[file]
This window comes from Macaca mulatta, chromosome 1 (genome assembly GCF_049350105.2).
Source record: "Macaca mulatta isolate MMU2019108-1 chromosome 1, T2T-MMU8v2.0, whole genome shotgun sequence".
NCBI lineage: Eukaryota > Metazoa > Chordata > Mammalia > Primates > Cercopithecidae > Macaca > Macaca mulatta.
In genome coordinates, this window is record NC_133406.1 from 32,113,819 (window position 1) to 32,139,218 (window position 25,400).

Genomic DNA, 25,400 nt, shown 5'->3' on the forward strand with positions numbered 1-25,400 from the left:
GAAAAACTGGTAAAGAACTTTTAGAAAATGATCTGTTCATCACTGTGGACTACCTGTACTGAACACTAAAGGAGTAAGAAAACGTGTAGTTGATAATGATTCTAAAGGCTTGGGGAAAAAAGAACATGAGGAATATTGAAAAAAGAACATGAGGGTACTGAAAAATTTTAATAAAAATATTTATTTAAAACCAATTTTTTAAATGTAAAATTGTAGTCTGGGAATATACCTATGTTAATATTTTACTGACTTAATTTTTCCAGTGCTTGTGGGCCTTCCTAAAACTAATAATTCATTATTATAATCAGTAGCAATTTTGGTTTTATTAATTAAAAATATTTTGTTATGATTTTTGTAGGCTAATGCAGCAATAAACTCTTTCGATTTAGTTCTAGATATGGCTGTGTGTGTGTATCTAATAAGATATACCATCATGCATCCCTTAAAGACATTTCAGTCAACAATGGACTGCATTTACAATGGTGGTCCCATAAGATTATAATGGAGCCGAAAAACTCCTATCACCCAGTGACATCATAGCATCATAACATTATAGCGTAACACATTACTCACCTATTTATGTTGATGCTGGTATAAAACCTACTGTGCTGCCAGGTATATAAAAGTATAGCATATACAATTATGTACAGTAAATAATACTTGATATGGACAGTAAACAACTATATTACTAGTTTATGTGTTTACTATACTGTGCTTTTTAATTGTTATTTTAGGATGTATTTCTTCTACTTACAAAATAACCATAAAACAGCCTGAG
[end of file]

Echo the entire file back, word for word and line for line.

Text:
This window comes from Macaca mulatta, chromosome 1 (genome assembly GCF_049350105.2).
Source record: "Macaca mulatta isolate MMU2019108-1 chromosome 1, T2T-MMU8v2.0, whole genome shotgun sequence".
NCBI lineage: Eukaryota > Metazoa > Chordata > Mammalia > Primates > Cercopithecidae > Macaca > Macaca mulatta.
In genome coordinates, this window is record NC_133406.1 from 32,113,819 (window position 1) to 32,139,218 (window position 25,400).

Genomic DNA, 25,400 nt, shown 5'->3' on the forward strand with positions numbered 1-25,400 from the left:
GAAAAACTGGTAAAGAACTTTTAGAAAATGATCTGTTCATCACTGTGGACTACCTGTACTGAACACTAAAGGAGTAAGAAAACGTGTAGTTGATAATGATTCTAAAGGCTTGGGGAAAAAAGAACATGAGGAATATTGAAAAAAGAACATGAGGGTACTGAAAAATTTTAATAAAAATATTTATTTAAAACCAATTTTTTAAATGTAAAATTGTAGTCTGGGAATATACCTATGTTAATATTTTACTGACTTAATTTTTCCAGTGCTTGTGGGCCTTCCTAAAACTAATAATTCATTATTATAATCAGTAGCAATTTTGGTTTTATTAATTAAAAATATTTTGTTATGATTTTTGTAGGCTAATGCAGCAATAAACTCTTTCGATTTAGTTCTAGATATGGCTGTGTGTGTGTATCTAATAAGATATACCATCATGCATCCCTTAAAGACATTTCAGTCAACAATGGACTGCATTTACAATGGTGGTCCCATAAGATTATAATGGAGCCGAAAAACTCCTATCACCCAGTGACATCATAGCATCATAACATTATAGCGTAACACATTACTCACCTATTTATGTTGATGCTGGTATAAAACCTACTGTGCTGCCAGGTATATAAAAGTATAGCATATACAATTATGTACAGTAAATAATACTTGATATGGACAGTAAACAACTATATTACTAGTTTATGTGTTTACTATACTGTGCTTTTTAATTGTTATTTTAGGATGTATTTCTTCTACTTACAAAATAACCATAAAACAGCCTGAG